The Mormon Church vs. The Internet

The Verge/July 1, 2019

By Lauren Larson

To be a Mormon among Mormons is to realize the American fantasy of good neighbors. They’re the kind of neighbors from whom you borrow a cup of sugar and whom you trust to pick up your children from school when you’re stuck in a meeting. They invite you over on summer evenings for lemonade at the table in the backyard next to the hydrangeas. You eat their Jell-O salad at picnics. (Lime Jell-O is so popular among Mormons that the corridor of Mormon communities from Utah to Idaho is often called “the Jell-O Belt.”) And, of course, you see them every Sunday at church.

Joseph, 27, lives just west of Salt Lake City in a Mormon ward that spans a couple of streets. His church is just down the road, and the bishop, who presides over the ward, lives around the corner. Most of his neighbors are active within the Church, and when Joseph first moved in, he was, too. After he and his wife began trying to start a family, they became particularly close to their neighbors across the street who were older and had children of their own. The couple included them in all of their entertaining. The neighbors didn’t have an ice maker, so, often, one of them would swing by to pillage Joseph’s ice and chat. Their friendship was a paradigm of neighbordom, which inspires envy in this writer, whose interactions with her neighbors are limited to whacking the wall with a Swiffer when their music is too loud.

In an article written for the Church’s official newsroom, titled “Why Mormons Make Good Neighbors,” Elder Larry Y. Wilson extols his fellow “church-attending Latter-day Saints” for their neighborliness. He begins with a quote drawn from a letter Franklin D. Roosevelt wrote to Winston Churchill: “I have a very high opinion of the Mormons—for they are excellent citizens.” (Wilson does not include the rest of Roosevelt’s quote, which ends in a barrel-bellied jab about polyamory.) He goes on to cite a survey showing that Mormons feel warmer toward their own members than any other religious group. “Practicing Latter-day Saints tend to be healthier, happier, better educated, and more committed to family values,” Wilson writes. “The Latter-day Saint community functions like an extended family.”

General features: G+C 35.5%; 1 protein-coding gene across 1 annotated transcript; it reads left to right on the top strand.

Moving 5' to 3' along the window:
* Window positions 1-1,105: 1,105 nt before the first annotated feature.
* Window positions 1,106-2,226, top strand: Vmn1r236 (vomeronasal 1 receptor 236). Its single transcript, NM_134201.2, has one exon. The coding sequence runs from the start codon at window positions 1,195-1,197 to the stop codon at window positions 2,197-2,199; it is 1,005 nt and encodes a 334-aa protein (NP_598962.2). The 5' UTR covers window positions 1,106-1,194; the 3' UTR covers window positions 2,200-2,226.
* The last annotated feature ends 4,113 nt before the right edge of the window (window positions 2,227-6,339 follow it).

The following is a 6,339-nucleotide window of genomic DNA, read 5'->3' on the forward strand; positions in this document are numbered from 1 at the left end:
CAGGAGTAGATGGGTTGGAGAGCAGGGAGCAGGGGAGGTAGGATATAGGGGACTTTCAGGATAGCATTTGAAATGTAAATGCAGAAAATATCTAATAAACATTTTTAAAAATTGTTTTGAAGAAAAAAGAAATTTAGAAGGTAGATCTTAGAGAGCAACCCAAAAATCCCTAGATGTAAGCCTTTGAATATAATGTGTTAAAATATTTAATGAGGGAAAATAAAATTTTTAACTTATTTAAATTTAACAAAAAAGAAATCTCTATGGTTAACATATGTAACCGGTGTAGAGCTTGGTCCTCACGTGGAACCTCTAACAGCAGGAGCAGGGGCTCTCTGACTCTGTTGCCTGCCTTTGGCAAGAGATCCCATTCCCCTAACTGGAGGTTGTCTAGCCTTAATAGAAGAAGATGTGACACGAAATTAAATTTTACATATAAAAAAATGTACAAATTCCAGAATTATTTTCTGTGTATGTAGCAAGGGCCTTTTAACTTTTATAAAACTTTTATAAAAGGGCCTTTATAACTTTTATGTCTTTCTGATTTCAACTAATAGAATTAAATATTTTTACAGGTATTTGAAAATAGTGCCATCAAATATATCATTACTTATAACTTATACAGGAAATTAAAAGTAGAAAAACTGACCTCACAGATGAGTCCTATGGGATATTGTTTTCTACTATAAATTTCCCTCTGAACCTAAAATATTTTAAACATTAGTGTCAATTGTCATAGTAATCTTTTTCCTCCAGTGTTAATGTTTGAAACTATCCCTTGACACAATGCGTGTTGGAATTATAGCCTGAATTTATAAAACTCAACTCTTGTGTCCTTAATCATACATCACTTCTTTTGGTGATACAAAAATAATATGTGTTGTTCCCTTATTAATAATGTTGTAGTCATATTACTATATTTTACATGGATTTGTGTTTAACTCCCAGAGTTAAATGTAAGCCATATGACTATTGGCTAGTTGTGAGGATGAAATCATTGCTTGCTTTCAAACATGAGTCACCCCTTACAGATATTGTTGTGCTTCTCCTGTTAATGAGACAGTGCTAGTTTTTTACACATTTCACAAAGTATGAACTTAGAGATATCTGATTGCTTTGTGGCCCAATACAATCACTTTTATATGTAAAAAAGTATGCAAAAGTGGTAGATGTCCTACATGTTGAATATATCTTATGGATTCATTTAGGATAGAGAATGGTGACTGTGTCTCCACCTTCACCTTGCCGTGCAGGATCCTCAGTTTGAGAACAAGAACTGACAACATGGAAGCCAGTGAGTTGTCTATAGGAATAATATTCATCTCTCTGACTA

Depending on your experiences with extended family, Wilson’s comparison is either a soothing affirmation or a grim warning. A family can be very warm — particularly when that family is tied together by proximity, faith, a sweeping shared value system, a history of persecution, and the belief that “the disintegration of the family will bring upon individuals, communities, and nations the calamities foretold by ancient and modern prophets.” A family can also be very petty, especially when one of its own begins to drift away.

Last summer, Joseph chose to stop attending church services. He made his decision in the wake of a protest by Sam Young, a businessman and former bishop from Texas. Young had been fasting for weeks to raise awareness about a policy that allowed bishops to conduct one-on-one interviews with minors, often about sexual matters. His cause struck a chord with Joseph, who was sexually abused when he was younger. Joseph attended several events Young held, and after one of them, he never went back to church again.

Joseph and his wife also announced their decision to their neighbors. “We still hang out with them,” he says, “but it just seems like, recently, they’re more distant. We don’t get invited over very often.” They still talk sometimes, but the friendship has chilled a bit, if you will: Joseph’s friend doesn’t swing by for ice anymore. “He doesn’t come over at all or check in on us to see how we’re doing. It’s just kind of sad. Not only are we leaving the Church, but we’re leaving our friends. We’re leaving our life. We’re leaving everything.”

Joseph hasn’t attended church services in nearly a year. He canceled the automatic payments that withdrew a 10 percent tithe from his income each month. When he’s out mowing his front lawn, his neighbors don’t greet him. Some don’t even look at him, and when they do, they stare pointedly at the tattoos he’s gotten in the past year.

But Joseph has joined a new community, one built of former Mormons who have found each other on the internet and who are committed to helping each other navigate the logistical and existential difficulties of leaving the Church.